I just sometimes wonder... It is great work that you produce, and I admire digi-artists as much as normal, nor do I judge anyone. But out of curiousity: don't you have the feeling to want something physical from your result. I mean, like with drawings and paintings you have the real result in front of you on a painting canvas or a frame or such? But with digi-art you store on your HD. You know what I mean? A sort of touchable...
I have to confess I share those feelings and I agree that "real painting" seems so much more physical and real. However art that is not seen, seems almost pointless to me and this (digital via the internet) is a realistic route to having my art seen. Art needs an audience, it is after all about putting some aesthetic content into the world for people to respond to. So if I painted on canvas only one or two people could see the work I do anyway - unless it was on some permanent display in a gallery, (but lets not kid ourselves) So for me the pleasure is certainly in creating Art but it is as much about getting some sort of response to stuff I create. So you can see why digital does that with more ease than oil or acrylic or pencil. I am also aware of the obvious fact that art and the media artists use evolves anyway and we live in a photoshop rich, digitaly saturated, graphically instant electronic age. Every frame of a great film is in a sense a work of art, as is the totality of the film, yet as you pointed out there is nothing real in any digital format even after thousands of hours of creativity; but would you question the validity of celluloid as an artistic media? Its a very interesting question though. To be honest I suppose if I was not as lazy I would do the work in paint then simply photograph it and upload it digitally.... I probably should.
Not really, others can call it art if an audience is watching it. Like I've said: I respect art in any way with any medium with the same core value. It is the originallity that counts for a part for me. It has its ups and downs, like traditional I guess. With digi-art you can reach unimaginable qualities with a blink of an eye, and even Dylan Cole is one of my favourites, painting months in digi-art. The only thing I wonder how "touchable" the results are as drawing with a pencil gives some kind of feeling, and the work displays more "you" in it; more raw reflection.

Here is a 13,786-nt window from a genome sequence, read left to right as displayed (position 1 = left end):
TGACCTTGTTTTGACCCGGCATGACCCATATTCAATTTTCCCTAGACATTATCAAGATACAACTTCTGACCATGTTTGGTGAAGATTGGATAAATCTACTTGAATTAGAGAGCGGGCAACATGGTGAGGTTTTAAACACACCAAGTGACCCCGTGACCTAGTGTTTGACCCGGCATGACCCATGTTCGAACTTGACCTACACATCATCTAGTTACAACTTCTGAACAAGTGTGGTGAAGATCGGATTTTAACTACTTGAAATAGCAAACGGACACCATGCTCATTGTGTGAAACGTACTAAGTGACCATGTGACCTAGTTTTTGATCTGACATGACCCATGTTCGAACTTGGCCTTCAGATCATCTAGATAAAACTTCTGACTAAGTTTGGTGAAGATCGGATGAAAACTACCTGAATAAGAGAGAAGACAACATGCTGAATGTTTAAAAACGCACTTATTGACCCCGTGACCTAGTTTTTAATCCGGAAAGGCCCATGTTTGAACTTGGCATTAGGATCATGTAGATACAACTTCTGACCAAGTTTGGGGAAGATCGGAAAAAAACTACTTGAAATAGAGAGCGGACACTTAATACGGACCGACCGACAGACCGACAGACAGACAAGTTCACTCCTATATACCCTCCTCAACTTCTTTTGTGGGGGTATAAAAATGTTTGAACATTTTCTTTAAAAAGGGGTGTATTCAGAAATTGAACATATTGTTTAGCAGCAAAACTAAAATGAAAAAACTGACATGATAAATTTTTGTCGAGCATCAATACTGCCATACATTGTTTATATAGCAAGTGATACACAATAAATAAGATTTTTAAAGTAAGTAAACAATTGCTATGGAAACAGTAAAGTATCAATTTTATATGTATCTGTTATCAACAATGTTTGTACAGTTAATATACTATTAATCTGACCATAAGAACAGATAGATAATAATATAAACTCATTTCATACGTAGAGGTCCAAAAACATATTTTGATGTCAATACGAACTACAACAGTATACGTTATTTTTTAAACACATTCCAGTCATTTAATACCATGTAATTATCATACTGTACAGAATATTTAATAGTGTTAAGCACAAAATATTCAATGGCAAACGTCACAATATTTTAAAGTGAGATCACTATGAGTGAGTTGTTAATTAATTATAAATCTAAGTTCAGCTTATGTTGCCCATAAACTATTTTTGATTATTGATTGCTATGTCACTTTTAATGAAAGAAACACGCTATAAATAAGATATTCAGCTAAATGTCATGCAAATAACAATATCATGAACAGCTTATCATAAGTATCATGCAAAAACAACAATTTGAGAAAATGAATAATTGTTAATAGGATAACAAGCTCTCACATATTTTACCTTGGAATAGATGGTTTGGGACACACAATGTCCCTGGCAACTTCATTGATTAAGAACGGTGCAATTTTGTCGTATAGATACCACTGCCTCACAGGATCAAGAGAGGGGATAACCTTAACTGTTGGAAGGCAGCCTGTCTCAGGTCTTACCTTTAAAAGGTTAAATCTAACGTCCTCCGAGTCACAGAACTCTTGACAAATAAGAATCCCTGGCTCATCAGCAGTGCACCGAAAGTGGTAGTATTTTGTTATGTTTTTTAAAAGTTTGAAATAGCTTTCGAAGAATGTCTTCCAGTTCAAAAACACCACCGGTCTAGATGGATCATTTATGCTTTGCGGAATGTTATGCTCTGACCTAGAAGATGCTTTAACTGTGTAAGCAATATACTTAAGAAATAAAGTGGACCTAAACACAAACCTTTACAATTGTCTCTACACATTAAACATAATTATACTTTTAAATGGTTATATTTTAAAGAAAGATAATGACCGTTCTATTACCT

Art isn't always visual... it is also the things you DON'T see, but feel, live and inspire and even hear. For movies can also be a form of art, composed as one big huge collaboration. In a case of digital art I think it needs indeed an audience; especially when it comes to movies, but it does not necessarily for traditional. For me not at least... for me it is about getting my emotions down on paper, to forget the troubles of the world and just be myself. To live the creation, to do. I'm not saying that digi-artist can't live the same thing, but it is different. Personally, my drive is not to do it for others/numbers. I've endured too much "friends"-politics while people are too ignorent to respond back, when they say to you how great your art is. Who knows? If you are great in socializing with internet, your art appreciation will be magnified exponentially. It is a status thing and sadly for me that has not much to do with "art".
I appreciate you're beïng open and honest with this and it's a interesting discussion!